- Given the info provided, I support keeping the flag with clarification of it being a banner of Ivan IV, with a note added its particular/famous usage during the war with the Kazan Khanate.--Sıgehelmus (Talk) |д=) 16:14, 6 May 2016 (UTC)
If the banner was used by Ivan IV in 1552, then it definitely should not be used here. The article dates the end of the GDM as 1547, and Ivan IV is covered in the Tsardom of Russia article. Laszlo Panaflex (talk) 16:42, 6 May 2016 (UTC)
The link cited here clearly says that "К царствованию Алексея Михайловича относится первое упоминание о государственных цветах и государственном флаге России. " (state banners as colors are first mentioned during the reign of Aleksey Mikhailovich (1629-1676), ie at times when Muscovy was already a tsardom rather than principality. The same res says that various Christianity-symbolic flags were used by various Russian armies before. But they were of widely various designs and they were not standard state banners. Staszek Lem (talk) 16:39, 27 October 2016 (UTC)
Citations for Grand Duchy
The article has two citation by "The Grand Duchy of Moscow":
Plokhy, Serhii (2006-09-07). The Origins of the Slavic Nations: Premodern Identities in Russia, Ukraine, and Belarus. Cambridge University Press. ISBN 9781139458924.
Isham, Heyward; Pipes, Richard (2016-09-16). Remaking Russia: Voices from within. Routledge. ISBN 9781315483078.
Citation  I did a search for "Grand Duchy" inside the book's text, and found six instances: pages 85, 87 and 114 have references to "Grand Duchy of Lithuania", page 299 "Grand Duchy of Ruthenia", pages 88 and 109 has "Grand Duchy" on its own - though in the case of page 88, the sentence is "Grand Duchy... as the Grand Principality of Muscovy was officially considered to be".
I did a search for "Grand Principality" and found five instances: page 88 "Grand Principality of Muscovy", pages 100, 101 and 109 "Grand Principality of Rus", and pages 111 "Grand Principality of Moscow".
Citation  I did a search for "Grand Duchy" inside the book's text, and found one instance "the grand Duchy of Muscovy". I also did a search for "Grand Principality", but the example I found was "the grand principality of Lithuania".
My conclusion is that citation  does not support the case that the entity was called the "Grand Duchy of Moscow", and citation  is weak evidence for it being called "the grand Duchy of Muscovy". I think both citations should be removed as not providing clear support for the text they are cited for.-- Toddy1 (talk) 09:10, 13 September 2018 (UTC)
- No comments on those sources, though I'd say that the entity wasn't called this way. This is rather a modern English name coined by modern historians. It is a question of how to translate knyaz/knyazhestvo into English. While "principality" may be more prevalent (e.g. it is used in E. Britanica and in the Cambridge History of Russia), Google Books still gives a few ghits for "duchy" before 2000.--Lüboslóv Yęzýkin (talk) 20:56, 13 September 2018 (UTC)
Terms for ancient Moscovia
Since the term Muscovite Rus' was deleted here, i want to say that i hope that this move wasn't done because of destructive ambitions and motives.
Very important suggestions for this article. First of all Moscovia was Rus' land. Grand Principality of Moscow is the right term and not Grand Duchy of Moscow. Britannica: https://www.britannica.com/place/Grand-Principality-of-Moscow Moskovskoye Velikoye Knazhestvo ( Великое Княжество Московское). Like Київське князівство were translated into "Principality of Kiev" https://en.wikipedia.org/w/index.php?title=Principality_of_Kiev&oldid=500060867, https://www.britannica.com/place/Suzdal, Suzdal, into Suzdal Principality (Suzdalskoye Knyazhestvo)https://www.britannica.com/place/Suzdal, Галицко-Волинскоє князство were translated into (?Kingdom?) of Galicia–Volhynia or Principality of Galicia–Volhynia Kingdom_of_Galicia–Volhynia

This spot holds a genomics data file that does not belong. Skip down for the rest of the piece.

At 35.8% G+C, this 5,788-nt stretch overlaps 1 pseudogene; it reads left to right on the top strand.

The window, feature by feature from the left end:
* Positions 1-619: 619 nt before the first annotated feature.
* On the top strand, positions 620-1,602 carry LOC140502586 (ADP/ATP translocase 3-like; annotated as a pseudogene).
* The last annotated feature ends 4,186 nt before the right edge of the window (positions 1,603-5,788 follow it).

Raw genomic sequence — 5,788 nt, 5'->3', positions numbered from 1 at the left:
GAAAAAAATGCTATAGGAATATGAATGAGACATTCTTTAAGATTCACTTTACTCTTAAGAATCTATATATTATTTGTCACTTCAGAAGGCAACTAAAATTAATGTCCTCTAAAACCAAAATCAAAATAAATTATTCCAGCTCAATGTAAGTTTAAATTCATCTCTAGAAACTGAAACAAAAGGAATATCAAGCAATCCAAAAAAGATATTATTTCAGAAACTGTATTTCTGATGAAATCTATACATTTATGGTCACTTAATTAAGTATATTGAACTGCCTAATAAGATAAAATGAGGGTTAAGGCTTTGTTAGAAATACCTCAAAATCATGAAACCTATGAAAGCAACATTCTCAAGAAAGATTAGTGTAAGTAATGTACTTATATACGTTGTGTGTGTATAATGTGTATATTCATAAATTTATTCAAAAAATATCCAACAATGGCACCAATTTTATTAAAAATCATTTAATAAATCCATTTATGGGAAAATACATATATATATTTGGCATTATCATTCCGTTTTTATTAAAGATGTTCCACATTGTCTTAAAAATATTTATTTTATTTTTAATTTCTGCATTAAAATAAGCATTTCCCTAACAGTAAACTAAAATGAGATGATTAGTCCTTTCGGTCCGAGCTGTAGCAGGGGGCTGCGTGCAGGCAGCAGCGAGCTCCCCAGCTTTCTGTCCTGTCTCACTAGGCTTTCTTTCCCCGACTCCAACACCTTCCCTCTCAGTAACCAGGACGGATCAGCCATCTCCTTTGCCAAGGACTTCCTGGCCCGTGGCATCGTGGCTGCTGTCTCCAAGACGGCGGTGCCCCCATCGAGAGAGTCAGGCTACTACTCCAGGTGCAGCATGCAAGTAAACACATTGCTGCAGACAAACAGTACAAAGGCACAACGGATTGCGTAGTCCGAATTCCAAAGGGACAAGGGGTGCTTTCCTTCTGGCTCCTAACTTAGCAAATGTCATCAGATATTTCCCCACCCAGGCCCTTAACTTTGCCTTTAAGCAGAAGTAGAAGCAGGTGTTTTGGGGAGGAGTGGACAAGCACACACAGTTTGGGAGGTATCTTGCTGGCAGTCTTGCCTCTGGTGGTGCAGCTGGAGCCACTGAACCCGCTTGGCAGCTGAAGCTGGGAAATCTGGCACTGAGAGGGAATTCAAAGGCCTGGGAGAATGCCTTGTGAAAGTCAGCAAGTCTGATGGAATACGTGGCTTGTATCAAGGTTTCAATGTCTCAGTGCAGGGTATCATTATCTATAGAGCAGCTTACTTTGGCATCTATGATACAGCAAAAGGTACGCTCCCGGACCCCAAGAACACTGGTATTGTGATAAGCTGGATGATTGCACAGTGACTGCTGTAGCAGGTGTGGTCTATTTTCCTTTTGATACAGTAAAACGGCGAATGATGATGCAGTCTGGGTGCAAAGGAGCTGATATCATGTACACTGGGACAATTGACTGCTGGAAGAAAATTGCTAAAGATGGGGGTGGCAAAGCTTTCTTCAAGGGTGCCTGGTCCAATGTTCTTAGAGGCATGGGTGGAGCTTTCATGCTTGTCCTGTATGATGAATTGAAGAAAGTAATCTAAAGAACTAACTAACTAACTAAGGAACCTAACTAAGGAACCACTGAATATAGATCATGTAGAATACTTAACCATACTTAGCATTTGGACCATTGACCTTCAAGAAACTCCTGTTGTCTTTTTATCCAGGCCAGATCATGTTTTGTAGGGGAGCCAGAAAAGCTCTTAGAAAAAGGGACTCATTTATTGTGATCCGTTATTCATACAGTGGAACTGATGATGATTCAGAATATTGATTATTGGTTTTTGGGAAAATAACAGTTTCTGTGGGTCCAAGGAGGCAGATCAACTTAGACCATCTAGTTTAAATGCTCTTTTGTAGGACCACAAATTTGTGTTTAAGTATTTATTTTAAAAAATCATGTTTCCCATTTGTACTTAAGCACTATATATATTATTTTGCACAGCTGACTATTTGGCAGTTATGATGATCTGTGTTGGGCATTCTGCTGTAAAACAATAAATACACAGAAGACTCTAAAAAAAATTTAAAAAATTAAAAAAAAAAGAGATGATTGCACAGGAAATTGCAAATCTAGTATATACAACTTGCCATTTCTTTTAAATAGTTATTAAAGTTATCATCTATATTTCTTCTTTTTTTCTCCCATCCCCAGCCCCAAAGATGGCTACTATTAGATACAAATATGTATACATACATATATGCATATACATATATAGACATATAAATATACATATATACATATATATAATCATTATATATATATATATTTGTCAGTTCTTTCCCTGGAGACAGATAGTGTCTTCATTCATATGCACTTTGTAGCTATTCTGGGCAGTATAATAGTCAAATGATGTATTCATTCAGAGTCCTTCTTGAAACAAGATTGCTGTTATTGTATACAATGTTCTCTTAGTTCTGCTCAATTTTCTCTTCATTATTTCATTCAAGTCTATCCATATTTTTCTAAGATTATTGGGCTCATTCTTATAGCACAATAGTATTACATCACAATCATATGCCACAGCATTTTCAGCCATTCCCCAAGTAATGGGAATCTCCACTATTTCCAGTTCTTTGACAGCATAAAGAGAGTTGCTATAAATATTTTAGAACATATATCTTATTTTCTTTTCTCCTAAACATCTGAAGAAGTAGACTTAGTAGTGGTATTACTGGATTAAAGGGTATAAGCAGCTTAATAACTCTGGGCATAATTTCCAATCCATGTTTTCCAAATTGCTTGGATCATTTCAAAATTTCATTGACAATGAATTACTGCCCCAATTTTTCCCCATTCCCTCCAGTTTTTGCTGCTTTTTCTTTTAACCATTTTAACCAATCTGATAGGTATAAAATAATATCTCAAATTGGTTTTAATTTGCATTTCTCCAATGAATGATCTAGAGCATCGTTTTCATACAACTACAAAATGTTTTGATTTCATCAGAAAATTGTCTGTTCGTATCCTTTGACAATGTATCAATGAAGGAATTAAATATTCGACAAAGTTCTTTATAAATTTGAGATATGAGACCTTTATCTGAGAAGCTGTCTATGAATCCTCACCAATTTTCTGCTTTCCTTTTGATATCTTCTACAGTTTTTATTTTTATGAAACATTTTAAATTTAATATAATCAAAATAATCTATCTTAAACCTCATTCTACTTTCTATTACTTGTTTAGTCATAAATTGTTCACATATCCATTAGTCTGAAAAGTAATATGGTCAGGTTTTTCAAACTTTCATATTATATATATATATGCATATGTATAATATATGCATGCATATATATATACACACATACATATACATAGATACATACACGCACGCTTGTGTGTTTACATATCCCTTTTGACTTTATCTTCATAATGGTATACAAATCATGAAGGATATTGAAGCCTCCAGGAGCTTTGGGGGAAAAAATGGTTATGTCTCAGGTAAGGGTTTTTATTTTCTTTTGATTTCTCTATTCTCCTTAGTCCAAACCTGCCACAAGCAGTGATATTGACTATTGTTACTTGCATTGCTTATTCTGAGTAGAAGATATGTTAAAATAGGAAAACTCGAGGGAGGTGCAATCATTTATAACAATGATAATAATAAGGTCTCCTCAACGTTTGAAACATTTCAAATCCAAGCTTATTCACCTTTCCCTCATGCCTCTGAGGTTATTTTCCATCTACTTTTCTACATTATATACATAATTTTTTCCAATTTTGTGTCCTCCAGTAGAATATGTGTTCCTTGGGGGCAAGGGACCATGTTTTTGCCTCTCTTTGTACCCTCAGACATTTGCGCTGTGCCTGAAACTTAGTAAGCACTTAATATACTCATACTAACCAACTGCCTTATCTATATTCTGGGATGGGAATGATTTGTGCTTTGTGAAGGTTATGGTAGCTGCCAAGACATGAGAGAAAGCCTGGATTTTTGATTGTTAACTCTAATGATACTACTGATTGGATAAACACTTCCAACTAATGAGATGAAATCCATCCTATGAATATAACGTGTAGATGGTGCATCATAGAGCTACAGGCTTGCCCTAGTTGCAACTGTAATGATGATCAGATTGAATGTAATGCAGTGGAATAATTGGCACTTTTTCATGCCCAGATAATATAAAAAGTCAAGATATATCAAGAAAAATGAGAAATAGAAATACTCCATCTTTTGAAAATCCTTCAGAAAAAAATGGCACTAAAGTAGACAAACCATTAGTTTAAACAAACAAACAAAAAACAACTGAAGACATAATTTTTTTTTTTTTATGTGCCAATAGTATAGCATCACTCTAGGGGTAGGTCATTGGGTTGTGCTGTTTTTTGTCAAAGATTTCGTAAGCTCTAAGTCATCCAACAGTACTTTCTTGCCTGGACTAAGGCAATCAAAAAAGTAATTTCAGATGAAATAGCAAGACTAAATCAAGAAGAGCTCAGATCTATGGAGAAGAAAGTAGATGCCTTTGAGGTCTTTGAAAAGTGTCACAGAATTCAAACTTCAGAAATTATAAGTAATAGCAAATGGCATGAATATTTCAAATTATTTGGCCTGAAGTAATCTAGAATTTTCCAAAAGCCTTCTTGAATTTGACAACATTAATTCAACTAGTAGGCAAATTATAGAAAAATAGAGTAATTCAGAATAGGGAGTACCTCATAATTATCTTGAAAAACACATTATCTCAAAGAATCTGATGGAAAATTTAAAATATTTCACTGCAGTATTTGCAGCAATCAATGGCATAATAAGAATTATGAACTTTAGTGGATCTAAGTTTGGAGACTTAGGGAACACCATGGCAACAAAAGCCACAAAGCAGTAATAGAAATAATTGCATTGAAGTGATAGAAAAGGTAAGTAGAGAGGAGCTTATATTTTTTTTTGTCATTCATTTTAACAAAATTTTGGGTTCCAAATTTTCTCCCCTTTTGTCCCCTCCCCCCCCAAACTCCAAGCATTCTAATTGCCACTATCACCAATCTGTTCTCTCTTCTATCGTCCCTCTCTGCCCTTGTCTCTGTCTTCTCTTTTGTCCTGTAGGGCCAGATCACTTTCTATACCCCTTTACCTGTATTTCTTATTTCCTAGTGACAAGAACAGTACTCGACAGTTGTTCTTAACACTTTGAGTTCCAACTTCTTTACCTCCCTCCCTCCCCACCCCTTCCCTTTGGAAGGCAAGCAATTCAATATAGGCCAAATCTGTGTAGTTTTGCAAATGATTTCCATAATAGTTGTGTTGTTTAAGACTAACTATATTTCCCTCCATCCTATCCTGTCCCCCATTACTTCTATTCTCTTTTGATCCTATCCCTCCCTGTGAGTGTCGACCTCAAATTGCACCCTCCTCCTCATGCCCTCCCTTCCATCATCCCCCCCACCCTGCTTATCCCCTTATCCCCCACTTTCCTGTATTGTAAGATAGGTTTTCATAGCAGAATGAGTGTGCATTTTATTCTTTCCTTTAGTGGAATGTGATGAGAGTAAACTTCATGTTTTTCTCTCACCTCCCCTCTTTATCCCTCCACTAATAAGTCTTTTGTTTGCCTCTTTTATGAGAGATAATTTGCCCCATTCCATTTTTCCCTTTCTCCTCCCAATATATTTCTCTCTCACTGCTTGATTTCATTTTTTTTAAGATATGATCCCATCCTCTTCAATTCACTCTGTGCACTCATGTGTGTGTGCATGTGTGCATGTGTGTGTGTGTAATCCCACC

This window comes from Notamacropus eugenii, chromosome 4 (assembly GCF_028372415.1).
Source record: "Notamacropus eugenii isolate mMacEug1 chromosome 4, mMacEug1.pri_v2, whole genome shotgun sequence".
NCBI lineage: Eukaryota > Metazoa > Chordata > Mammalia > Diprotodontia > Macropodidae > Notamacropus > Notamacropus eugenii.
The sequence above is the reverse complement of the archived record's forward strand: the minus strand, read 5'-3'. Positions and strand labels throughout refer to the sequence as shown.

Also Muscovite Rus' is a common term, because it was in Rus' lands. Not only that Russia evolved out of it and Russian culture survived because of Muscovy, Muscovite Rus' and Grand Principality of Moscow should be in the introducing sentence because the term Russia evolved out of Rus'. https://www.britannica.com/place/Grand-Principality-of-Moscow.
Let's look at this article and it's formulation: The Kingdom or Principality of Galicia–Volhynia  (Old East Slavic: Галицко-Волинскоє князство, Ukrainian: Галицько-Волинське князівство, Latin: Regnum Galiciae et Lodomeriae), also known as the Kingdom (?why Kingdom?) of Ruthenia Kingdom_of_Galicia–Volhynia ( btw: Kingdom is a completely invented addition to the Galicia region, Волинскоє князство does not mean Kingdom ) The term Великое Княжество is translated here in this Moscow article into Grand Duchy of Moscow, Волинскоє князство is translated in the Galicia–Volhynia Wikipedia article into Kingdom and the same Old East Slavic term is translated into Principality of Kiev in the Kiev article. Something is very very wrong with all of this.
The term Kingdom of Ruthenia for Principality of Galicia–Volhynia was not used at all and it is mentioned anyway in the Wikipedia article. Muscovy Rus' for the "Grand Principality of Moscow" is much more common, accepted and more precise (not latinized) and should not be used? That does not make sense. It should be named here. Otherwise many other articles need to be revised soon. --220.127.116.11 (talk) 14:16, 19 September 2018 (UTC)
The same words/terms like Великое Княжество should not have different translations in the different articles about Rus' lands, in one article it's Kingdom, others name it Principality and here it's for a couple of years Duchy.--18.104.22.168 (talk) 15:41, 19 September 2018 (UTC)
Kingdom of Ruthenia is called like that because of King Danylo (Daniel of Galicia), who was crowned by a papal archbishop in Dorohochyn 1253 as the first King of Ruthenia --Roman Popyk (talk) 15:03, 15 January 2019 (UTC)
Waiting for arguments....
....why the sourced version on 6th january 2020 was changed by Wikipedia editors:
Moscovian Rus, Grand Duchy of Moscow, Moscovia or Grand Principality of Moscow (Russian: Великое Княжество Московское, Velikoye Knyazhestvo Moskovskoye, also known in English simply as Muscovy from the Latin: Moscoviae) was a Rus' principality of the Late Middle Ages centered around Moscow, and the predecessor state of the Tsardom of Russia in the early modern period.
Hope and wait for very strong arguments. I understand that everyone makes mistakes.
--22.214.171.124 (talk) 21:36, 6 January 2020 (UTC)
Waiting for arguments from both Wikipedia emplyooe - i suspect that the motives could be counterproductive. I hope its not the case. Like i said the flag is not correct and important historical names are missed. It cannot stay as it is now.--126.96.36.199 (talk) 01:15, 8 January 2020 (UTC)